Many thanks to my dear friend and critique partner, Jasmine Warga, for tagging me in this tour!
Her heartbreakingly hopeful debut novel, MY HEART AND OTHER BLACK HOLES, will be published by Balzer + Bray/HarperCollins in 2015—I *loved* so much about this book, and can’t wait for the rest of the world to read it, too! If you’d like to read about Jasmine’s writing process, you can do so here. Also, I highly recommend befriending her on Twitter (@jasminewarga), because she is just the sweetest combination of talented + encouraging + super-humble—and don’t we all need friends like that in our lives?
WHAT AM I WORKING ON?
As I write this post, I am halfway through the first draft of a shiny new YA project. So far, it’s the most challenging thing I’ve ever written—and I say that as someone whose most recent project was a time travel book—which is only *one* of the reasons I find it exhilarating! (Another reason: lots of LOST-ish-ness and beaches and what-the-heck-is-happening?!) I can’t wait to knock out this discovery draft so I can have something solid to chisel and carve during the revision process.
WHY DO I WRITE WHAT I WRITE?
I write what I write because…well…it’s the kind of stuff I like to read. When I get an idea, I’m usually hard at work on another project. I’m pretty monogamous with my projects, for time and focus reasons, so instead of dropping everything to chase the *fun* *shiny* *new* thing, I’ll open up a fresh Scrivener document and write the first page, or the first chapter—whatever comes out most naturally to get the voice going. If the idea sticks with me until I’m between drafts, and if the voice feels fresh and distinct, and if I have a working idea of where the plot and character arcs will go—and if I love it more than anything else I have going—that’s the one I run with.
HOW DOES MY WRITING PROCESS WORK?
Well, I already wrote a little about how I start a project. From there, I do a bit of journaling (by hand, usually in a Moleskine journal) about my big-picture vision for the plot and characters. I’m neither a detailed plotter nor a completely-by-the-seat-of-my-pantser—I’m one of those weird hybrids who maps out only the most major turning points, and then I come up with the rest as I go. This allows me to have decent structure to my plot from the ground up, but also allows for freedom to discover the details along the way.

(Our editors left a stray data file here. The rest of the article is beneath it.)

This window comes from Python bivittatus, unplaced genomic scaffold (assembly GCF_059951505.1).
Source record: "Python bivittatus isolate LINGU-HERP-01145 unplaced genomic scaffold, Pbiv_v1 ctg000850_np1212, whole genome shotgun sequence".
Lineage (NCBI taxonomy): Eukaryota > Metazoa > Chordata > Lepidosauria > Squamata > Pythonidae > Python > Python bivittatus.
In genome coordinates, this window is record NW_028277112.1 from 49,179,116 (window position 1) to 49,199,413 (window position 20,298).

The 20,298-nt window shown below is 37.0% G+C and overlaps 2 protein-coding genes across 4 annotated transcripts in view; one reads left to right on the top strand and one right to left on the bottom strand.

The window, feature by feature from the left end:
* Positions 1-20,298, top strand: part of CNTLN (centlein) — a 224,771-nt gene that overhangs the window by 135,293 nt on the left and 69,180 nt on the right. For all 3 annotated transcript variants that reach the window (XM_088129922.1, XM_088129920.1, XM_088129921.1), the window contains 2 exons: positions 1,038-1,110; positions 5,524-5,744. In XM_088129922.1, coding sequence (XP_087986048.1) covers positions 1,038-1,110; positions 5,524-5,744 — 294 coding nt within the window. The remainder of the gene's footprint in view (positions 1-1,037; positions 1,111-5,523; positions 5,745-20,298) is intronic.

I’m actually quite mathematical in my writing process: I write short first drafts (60–65K), since I always end up adding words when I revise, and figure out where(ish) I want those major plot points to fall, numerically. And then I work from there, crafting my story with plot, structure, and character arc goals in mind. I’m highly motivated by seeing progress bars and graphs fill up with data—and by seeing my friends striving hard toward meeting their goals—so my husband created an entire social networking website (www.myWriteClub.com) based on those things.
As for the actual writing involved, I’m not one of those people who can dictate a story into a voice recorder and then transcribe it later. So much of my process is language-oriented—like, the actual words and rhythm and dialogue on the page help propel me from one idea to the next. (This is why it’s helpful to make a plot point road map early on—that way, I’m always working toward something concrete even as I’m figuring out the details.) One rule I consistently follow is if it’s boring to me, it’s probably going to bore the reader. So, if at any point I’m feeling bored with what I’m writing, I know I need to backtrack a bit and make it more exciting/intriguing—tension on every page, and all that.
I’m also a firm believer in inspiration shows up when you do. Meaning: I work when I have time (6–8AM, during my toddler’s afternoon naps from 2–3:30, and on Saturday mornings), even if I don’t feel particularly inspired. Nine times out of ten, I feel inspired by the end of my writing session, and have a good amount of progress to show for it. And for that other time out of the ten—that’s what chocolate is for.
This is my process for the initial discovery draft—revision is a whole different thing altogether. I absolutely love the revision process, and have developed a pretty efficient system for it. (As efficient as revision can be, that is.) That could be its own blog post, though, because I have so many thoughts on it.
:: NEXT ON THE TOUR ::
:: my hilarious—and über supportive—friend who’s also represented by (one of) my fabulous agent(s), Holly Root ::
Alison Cherry is the author of RED (2013) and FOR REAL (December 2014). She is also a professional photographer and worked for many years as a lighting designer for theater, dance, and opera productions. She lives in Brooklyn, NY. Visit her at www.alisoncherrybooks.com or on Twitter @alison_cherry.
:: my long-time friend and critique partner whose writing process *impressively* involves writing her novels by hand ::
Liza Kane is a coffee addict and an unrepentant nerd who manages a business in her spare time. She writes speculative fiction to find a productive outlet for the random trivia floating around in her head, and to justify her English Literature degree to her parents. You can find her at http://lizakane.me/ or on Twitter @lizakane.